Immunocytochemical Techniques for the Identification of Peptidergic Neurons
Immunocytochemistry overcomes disadvantages of unspecificity common to most classical histochemical techniques used for the identification of neuronal pathways. However, it cannot simply replace these techniques. The problem is to produce highly specific antisera against various substances of the nervous tissue. Thus, progress in neuroimmunochemistry mainly depends upon the chemical isolation of many different types of neuronal antigens. Especially in vertebrates (mostly over the past 10 years), it has been shown that immunocytochemistry is a powerful tool in the study of the nervous system (Livett 1978; Setalo and Flerko 1978; Hökfelt et al. 1980 b). Immunohistochemical investigations have led to the discovery of previously unknown neurotransmitter pathways, the distribution of neuropeptides in the central and peripheral nervous system, and the coexistence of classical neurotransmitters and neuropeptides within one neuron. Knowledge of the distribution of neuropeptides in the nervous system of vertebrates has been greatly increased. In evolutionary terms, vertebrate neuropeptides are obviously very ancient functional molecules, since they act as “neuroregulators” throughout the whole animal kingdom. Compounds with a high resemblance to vertebrate neuropeptides have also been identified immunohistochemically in the lowest invertebrates, for example in Hydra (Taban and Cathieni 1979; Grimmelikhuijzen et al. 1981 a, b).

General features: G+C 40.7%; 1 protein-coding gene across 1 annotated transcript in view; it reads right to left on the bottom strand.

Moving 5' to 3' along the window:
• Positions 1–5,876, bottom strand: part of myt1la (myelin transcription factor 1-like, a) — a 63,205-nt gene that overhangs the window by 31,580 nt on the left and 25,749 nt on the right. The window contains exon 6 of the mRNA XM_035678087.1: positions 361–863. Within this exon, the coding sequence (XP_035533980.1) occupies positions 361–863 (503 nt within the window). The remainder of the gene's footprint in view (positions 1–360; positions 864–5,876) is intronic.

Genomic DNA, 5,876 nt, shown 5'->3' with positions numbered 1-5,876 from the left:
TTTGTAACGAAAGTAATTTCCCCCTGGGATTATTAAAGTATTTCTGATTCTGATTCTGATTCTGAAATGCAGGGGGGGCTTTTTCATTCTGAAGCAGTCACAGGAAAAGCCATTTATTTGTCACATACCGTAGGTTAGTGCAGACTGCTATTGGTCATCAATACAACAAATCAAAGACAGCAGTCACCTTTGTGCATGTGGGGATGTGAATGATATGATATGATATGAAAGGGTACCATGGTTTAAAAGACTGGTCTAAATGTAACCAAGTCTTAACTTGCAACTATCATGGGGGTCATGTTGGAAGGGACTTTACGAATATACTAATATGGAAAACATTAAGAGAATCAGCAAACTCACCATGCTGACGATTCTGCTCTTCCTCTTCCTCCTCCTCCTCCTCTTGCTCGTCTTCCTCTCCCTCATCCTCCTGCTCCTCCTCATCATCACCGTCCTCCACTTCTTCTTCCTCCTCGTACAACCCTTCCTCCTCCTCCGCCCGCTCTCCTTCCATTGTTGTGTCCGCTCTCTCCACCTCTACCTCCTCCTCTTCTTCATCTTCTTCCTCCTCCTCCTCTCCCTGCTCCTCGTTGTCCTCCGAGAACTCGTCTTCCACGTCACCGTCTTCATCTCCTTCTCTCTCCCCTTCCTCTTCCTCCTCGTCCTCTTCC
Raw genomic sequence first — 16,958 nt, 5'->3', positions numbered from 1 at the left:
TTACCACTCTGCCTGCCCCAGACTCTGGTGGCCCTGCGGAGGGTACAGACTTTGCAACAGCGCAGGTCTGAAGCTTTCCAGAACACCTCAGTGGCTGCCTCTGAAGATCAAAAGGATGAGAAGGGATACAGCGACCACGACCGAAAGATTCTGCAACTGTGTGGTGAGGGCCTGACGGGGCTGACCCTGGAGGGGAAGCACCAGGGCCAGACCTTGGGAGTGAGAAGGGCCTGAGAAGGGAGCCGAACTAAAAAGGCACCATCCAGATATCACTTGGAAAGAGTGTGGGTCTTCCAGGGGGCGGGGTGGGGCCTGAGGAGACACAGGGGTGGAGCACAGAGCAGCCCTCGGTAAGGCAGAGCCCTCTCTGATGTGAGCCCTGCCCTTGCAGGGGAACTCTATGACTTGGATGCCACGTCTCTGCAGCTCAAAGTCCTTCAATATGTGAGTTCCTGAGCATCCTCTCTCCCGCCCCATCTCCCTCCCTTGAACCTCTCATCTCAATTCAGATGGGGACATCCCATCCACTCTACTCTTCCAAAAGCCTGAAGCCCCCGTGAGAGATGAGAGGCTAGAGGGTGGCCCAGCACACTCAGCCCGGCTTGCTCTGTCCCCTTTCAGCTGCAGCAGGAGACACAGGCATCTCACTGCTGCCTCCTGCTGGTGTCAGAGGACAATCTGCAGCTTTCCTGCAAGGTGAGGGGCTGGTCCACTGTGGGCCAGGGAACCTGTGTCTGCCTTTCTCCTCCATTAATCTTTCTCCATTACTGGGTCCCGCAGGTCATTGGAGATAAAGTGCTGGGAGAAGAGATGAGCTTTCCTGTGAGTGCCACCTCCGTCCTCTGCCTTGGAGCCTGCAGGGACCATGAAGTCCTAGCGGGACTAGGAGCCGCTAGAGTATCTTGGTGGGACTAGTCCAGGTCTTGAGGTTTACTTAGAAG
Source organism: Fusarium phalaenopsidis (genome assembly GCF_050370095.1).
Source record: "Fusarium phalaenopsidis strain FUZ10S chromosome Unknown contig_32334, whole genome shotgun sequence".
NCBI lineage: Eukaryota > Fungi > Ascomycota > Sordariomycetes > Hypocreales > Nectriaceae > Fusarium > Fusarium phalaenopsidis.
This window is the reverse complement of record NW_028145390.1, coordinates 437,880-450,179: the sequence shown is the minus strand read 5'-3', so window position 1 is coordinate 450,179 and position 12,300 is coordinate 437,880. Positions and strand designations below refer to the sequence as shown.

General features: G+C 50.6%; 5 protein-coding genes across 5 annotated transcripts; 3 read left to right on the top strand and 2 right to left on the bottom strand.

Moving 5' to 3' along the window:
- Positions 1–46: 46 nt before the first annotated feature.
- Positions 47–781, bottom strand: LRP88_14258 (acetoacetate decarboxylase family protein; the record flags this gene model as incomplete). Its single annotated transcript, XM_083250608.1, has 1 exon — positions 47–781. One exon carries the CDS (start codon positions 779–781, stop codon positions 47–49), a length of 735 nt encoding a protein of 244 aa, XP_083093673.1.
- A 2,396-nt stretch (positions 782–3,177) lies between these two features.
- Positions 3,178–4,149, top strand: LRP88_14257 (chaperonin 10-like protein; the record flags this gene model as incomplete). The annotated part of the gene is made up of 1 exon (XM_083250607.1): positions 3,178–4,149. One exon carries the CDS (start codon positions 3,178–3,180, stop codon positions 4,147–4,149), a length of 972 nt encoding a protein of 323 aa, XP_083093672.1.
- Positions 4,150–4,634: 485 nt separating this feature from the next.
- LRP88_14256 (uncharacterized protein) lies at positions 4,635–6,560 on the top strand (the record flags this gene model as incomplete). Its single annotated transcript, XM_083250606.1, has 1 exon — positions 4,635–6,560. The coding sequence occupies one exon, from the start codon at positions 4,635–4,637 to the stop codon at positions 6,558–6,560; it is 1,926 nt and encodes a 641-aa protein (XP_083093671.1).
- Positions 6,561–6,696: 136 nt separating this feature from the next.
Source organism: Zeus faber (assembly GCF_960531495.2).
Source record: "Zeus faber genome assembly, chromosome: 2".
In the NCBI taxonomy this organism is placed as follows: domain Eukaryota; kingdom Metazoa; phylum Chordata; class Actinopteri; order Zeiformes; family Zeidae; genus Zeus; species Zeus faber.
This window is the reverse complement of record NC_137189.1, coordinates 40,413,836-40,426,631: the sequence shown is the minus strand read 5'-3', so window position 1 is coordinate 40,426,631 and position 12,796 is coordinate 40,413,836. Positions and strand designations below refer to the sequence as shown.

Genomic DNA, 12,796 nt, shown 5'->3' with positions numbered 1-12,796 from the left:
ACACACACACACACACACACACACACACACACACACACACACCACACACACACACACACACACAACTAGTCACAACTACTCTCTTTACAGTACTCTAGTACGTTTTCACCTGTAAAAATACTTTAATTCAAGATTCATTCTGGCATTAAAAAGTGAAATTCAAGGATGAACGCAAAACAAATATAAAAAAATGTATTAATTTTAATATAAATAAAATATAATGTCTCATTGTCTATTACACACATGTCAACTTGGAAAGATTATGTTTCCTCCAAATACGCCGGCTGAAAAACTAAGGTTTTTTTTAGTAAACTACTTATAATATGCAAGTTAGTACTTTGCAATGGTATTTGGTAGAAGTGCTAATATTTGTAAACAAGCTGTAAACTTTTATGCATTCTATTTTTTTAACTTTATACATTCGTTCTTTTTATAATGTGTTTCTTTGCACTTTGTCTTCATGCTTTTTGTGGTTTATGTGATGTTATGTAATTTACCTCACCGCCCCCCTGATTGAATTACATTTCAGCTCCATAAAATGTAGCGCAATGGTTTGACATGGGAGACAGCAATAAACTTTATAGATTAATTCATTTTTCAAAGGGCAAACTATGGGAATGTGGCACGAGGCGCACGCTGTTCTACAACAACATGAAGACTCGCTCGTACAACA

KeywordsFormaldehyde Dehydration Charcoal Paraformaldehyde Glucagon
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